These are two favorite photos I found when looking through some old hard drives.  I could save them for a specific prompt, but by then I might have forgotten them, so here they are in odd balls.

Wire Roll on Fence on the Way to Tapalpa

On the road to Tapalpa!  This would have worked well for the curves prompt!  Love this rusty roll of wire flung over the fence.  Those old fences made out of whatever wood was at hand are still my favorites.  You can see some of the famous October wildflowers scattered around in the tall grass.



One Word Photo Challenge: Candid

I love this shot. How could she look any happier with her day? There is obviously something up there that everybody’s a bit interested in, but strange that every person or group is looking in a different direction–but all up!  This is on a boat–a concert excursion that was a fundraiser to send a little girl to music camp in the States.  She got home today.  Can’t wait to hear how it went.



This candid shot was taken at an open mike.  I love the effect of the sun shining through the plastic wall behind him, creating a scrim effect  and revealing the lush growth outside.

IMG_6419 (1)

This little girl looks like she’s being held in a vise grip! Those letters spelling out “Chapala” near the pier make for a great photo opportunity.


How Now?

How Now?

I love this sequence of expressions as my long time friend Marti was relating a story to us. Since I’ve known her for 50 years–yikes!–I know these typical expressions. Only by taking almost constant photos was I able to capture them all. I enjoyed stretching this longtime friendship into the “now” during our 5 days together over Xmas.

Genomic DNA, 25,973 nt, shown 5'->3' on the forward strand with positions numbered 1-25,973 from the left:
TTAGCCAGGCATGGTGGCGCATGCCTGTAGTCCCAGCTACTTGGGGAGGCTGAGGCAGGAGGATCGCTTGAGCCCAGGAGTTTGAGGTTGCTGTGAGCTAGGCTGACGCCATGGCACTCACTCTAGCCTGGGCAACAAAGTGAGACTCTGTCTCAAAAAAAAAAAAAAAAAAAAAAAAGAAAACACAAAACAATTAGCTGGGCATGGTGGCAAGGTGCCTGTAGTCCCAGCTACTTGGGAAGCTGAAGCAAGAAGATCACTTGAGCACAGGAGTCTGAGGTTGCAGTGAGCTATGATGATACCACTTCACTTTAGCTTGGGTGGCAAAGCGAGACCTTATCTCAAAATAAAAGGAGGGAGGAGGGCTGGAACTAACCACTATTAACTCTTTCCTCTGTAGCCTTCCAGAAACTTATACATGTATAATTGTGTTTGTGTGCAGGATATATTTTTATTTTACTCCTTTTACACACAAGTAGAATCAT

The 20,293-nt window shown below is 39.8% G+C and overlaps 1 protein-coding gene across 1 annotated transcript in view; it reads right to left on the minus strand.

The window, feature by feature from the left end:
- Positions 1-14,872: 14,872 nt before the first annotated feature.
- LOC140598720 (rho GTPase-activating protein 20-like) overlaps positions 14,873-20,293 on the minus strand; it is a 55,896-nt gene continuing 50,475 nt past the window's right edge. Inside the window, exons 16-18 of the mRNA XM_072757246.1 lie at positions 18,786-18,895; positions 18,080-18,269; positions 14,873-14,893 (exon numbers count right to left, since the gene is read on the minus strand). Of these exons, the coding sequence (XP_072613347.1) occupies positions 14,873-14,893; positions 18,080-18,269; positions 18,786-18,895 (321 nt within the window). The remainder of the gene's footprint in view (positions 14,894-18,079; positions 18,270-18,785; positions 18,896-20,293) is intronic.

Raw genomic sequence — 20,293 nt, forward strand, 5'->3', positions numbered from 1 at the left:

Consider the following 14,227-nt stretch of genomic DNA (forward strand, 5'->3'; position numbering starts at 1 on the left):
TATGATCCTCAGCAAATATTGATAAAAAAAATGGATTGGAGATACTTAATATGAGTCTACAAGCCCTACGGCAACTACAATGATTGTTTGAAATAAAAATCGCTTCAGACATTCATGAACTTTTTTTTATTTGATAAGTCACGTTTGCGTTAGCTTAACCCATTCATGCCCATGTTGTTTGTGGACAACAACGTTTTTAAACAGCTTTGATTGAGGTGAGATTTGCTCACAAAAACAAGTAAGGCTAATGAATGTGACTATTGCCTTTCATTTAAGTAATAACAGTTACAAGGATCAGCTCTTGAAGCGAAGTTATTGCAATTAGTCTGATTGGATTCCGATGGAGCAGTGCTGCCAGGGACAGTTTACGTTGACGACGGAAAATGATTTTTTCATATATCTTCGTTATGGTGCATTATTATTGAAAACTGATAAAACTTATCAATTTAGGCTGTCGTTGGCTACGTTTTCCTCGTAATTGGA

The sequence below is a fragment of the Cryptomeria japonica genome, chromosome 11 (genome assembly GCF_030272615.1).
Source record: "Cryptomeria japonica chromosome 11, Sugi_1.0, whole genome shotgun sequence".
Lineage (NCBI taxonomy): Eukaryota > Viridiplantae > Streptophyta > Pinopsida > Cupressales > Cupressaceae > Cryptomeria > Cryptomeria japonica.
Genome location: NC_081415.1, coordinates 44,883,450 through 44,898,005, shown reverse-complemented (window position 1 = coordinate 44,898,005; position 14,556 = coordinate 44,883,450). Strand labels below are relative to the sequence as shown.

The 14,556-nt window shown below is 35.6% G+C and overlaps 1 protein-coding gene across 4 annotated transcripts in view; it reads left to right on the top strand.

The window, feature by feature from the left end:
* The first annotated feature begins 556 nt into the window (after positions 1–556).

IMG_0800 IMG_0803 IMG_0821 IMG_0815 IMG_0789 IMG_0823 IMG_0795 IMG_0804 IMG_0788 IMG_0812 IMG_0806 IMG_0816 IMG_0819 IMG_0799 IMG_0808 IMG_0820 IMG_0809 IMG_0787


A Man Can Never Have Too Many Hats

A Man Can Never Have Too Many Hats

Version 2


For Cee’s Odd Ball photo and those of others, go here: http://ceenphotography.com/2015/12/13/cees-odd-ball-photo-challenge-2015-week-50/

Zeroing In: Cee’s Compose Yourself Challenge

Zeroing In

The Prompt: Show us a couple examples of your work where you have a strong, easily identifiable subject.

DSC09260I like lots of detail in pictures of rooms and people because those details tell a story.We can tell by the nacimientos on the buffet that it is Christmas time.  That little two-necked clay cup on the table will create an entirely different story soon after this picture was taken.  You can see that story HERE.

DSC09262But I think this is a better picture composition-wise.  There are still a number of details, but they are more unified as they are all grouped together on the table.

Version 2I like this portrait of my friend  a lot.

Version 3Yet when I crop the portrait down to the eyes, they seem to tell a complete story of their own.

DSC07680I took many pictures of my friend Audrey the day this photo was taken, but this was by far my favorite.  It shows her good nature, reveals her camera and in my estimation, is more intriguing due to the limb she is behind.


Okay, now on to the second challenge. For the Gold Star Award, Find examples of your work that illustrate these three emotions:  something that is beautiful or inspiring, something that makes you laugh, and another that makes you feel sad or melancholy.

Version 2Here is another portrait that I love because they are both so happy. It is inspiring to me that they are obviously good friends who know how to enjoy themselves.  I cropped this picture to make it more intimate and I think the cropping turned out right.

DSC00023DSC09788These two shots of the same subject make me feel melancholy. Which do you prefer?  In this case, I like the one with more detail because it is within those details that the story resides.

468303_2668458557412_950835974_oI took this picture at carnival (mardi gras) Iin Ajjic. It is a raucous, flour-throwing, rowdy time.  And of course, these fellows made me laugh.